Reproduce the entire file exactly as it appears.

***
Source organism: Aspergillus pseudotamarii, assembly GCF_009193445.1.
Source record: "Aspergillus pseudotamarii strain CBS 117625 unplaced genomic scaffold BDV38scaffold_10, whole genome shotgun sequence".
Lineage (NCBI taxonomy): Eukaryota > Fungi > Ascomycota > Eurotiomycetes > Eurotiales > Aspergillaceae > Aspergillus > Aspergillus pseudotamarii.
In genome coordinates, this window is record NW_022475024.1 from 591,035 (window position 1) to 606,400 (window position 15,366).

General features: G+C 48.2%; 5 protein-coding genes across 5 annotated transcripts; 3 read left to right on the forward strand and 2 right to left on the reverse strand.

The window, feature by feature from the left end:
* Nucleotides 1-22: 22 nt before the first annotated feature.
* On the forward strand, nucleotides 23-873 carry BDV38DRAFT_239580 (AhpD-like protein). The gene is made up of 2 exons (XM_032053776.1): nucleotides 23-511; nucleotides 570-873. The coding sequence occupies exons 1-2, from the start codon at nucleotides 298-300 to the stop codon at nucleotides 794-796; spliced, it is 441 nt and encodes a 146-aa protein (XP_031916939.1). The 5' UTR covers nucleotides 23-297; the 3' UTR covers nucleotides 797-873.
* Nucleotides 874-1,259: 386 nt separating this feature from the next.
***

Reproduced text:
Source organism: Aspergillus pseudotamarii, assembly GCF_009193445.1.
Source record: "Aspergillus pseudotamarii strain CBS 117625 unplaced genomic scaffold BDV38scaffold_10, whole genome shotgun sequence".
Lineage (NCBI taxonomy): Eukaryota > Fungi > Ascomycota > Eurotiomycetes > Eurotiales > Aspergillaceae > Aspergillus > Aspergillus pseudotamarii.
In genome coordinates, this window is record NW_022475024.1 from 591,035 (window position 1) to 606,400 (window position 15,366).

General features: G+C 48.2%; 5 protein-coding genes across 5 annotated transcripts; 3 read left to right on the forward strand and 2 right to left on the reverse strand.

The window, feature by feature from the left end:
* Nucleotides 1-22: 22 nt before the first annotated feature.
* On the forward strand, nucleotides 23-873 carry BDV38DRAFT_239580 (AhpD-like protein). The gene is made up of 2 exons (XM_032053776.1): nucleotides 23-511; nucleotides 570-873. The coding sequence occupies exons 1-2, from the start codon at nucleotides 298-300 to the stop codon at nucleotides 794-796; spliced, it is 441 nt and encodes a 146-aa protein (XP_031916939.1). The 5' UTR covers nucleotides 23-297; the 3' UTR covers nucleotides 797-873.
* Nucleotides 874-1,259: 386 nt separating this feature from the next.